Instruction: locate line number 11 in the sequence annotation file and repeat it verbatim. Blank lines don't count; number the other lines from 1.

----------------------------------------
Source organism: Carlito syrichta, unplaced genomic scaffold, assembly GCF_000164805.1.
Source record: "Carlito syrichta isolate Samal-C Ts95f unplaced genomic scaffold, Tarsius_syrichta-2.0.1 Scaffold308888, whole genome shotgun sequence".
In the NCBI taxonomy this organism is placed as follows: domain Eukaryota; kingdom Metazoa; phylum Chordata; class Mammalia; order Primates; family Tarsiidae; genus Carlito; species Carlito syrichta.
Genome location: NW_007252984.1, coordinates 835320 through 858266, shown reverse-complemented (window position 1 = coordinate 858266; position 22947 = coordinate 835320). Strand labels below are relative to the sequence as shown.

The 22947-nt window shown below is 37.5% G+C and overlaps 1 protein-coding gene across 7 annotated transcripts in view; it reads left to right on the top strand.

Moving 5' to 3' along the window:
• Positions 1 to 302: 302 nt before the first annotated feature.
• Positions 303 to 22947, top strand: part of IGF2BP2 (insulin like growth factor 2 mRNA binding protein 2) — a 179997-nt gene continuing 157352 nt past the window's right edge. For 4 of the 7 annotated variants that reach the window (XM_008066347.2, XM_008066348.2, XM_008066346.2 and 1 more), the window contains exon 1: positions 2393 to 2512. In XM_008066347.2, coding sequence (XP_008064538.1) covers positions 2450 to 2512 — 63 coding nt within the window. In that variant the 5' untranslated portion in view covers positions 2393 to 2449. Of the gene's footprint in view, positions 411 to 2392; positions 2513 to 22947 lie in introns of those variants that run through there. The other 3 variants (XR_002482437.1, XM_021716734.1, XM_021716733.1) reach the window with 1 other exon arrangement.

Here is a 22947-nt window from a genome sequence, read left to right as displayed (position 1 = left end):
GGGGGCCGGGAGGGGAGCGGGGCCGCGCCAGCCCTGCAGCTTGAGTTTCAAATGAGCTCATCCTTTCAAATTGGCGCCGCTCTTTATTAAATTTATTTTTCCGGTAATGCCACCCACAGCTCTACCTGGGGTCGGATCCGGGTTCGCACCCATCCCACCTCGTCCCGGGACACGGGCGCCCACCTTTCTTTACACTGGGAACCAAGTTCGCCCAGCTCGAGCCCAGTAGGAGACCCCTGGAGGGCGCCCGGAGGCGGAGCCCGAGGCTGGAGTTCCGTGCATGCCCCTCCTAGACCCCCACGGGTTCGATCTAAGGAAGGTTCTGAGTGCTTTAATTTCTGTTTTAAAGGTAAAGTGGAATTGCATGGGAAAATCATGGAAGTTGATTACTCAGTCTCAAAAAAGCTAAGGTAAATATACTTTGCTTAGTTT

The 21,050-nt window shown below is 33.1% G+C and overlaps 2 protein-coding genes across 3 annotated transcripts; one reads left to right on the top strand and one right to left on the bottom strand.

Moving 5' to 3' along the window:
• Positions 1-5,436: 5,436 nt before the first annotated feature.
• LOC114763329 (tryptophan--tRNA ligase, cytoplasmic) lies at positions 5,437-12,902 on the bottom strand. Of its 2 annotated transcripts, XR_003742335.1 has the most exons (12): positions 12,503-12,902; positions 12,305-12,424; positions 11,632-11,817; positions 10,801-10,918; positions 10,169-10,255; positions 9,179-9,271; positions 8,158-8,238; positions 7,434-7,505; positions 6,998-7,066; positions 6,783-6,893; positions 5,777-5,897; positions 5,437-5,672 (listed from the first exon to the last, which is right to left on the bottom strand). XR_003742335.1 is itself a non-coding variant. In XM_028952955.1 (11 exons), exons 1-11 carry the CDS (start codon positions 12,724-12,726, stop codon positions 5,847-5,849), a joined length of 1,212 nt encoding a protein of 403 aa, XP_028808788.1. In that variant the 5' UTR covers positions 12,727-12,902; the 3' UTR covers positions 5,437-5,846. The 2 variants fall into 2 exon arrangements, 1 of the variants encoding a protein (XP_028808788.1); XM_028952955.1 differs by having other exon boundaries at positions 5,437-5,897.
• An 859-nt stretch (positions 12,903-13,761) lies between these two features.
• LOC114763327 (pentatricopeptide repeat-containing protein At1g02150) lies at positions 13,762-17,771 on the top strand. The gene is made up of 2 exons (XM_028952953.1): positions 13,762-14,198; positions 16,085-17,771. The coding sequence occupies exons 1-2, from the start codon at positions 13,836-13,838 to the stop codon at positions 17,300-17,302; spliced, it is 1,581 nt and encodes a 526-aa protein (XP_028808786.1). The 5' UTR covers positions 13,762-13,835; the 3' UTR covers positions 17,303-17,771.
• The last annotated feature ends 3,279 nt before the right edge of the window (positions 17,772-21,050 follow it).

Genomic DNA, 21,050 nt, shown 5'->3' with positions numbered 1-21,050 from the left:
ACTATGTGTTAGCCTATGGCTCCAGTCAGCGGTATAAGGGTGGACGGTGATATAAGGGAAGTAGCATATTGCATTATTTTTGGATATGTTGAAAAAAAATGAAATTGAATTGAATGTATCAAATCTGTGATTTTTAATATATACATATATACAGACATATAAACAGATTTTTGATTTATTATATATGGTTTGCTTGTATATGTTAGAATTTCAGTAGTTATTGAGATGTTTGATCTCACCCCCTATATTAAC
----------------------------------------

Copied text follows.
The 21,050-nt window shown below is 33.1% G+C and overlaps 2 protein-coding genes across 3 annotated transcripts; one reads left to right on the top strand and one right to left on the bottom strand.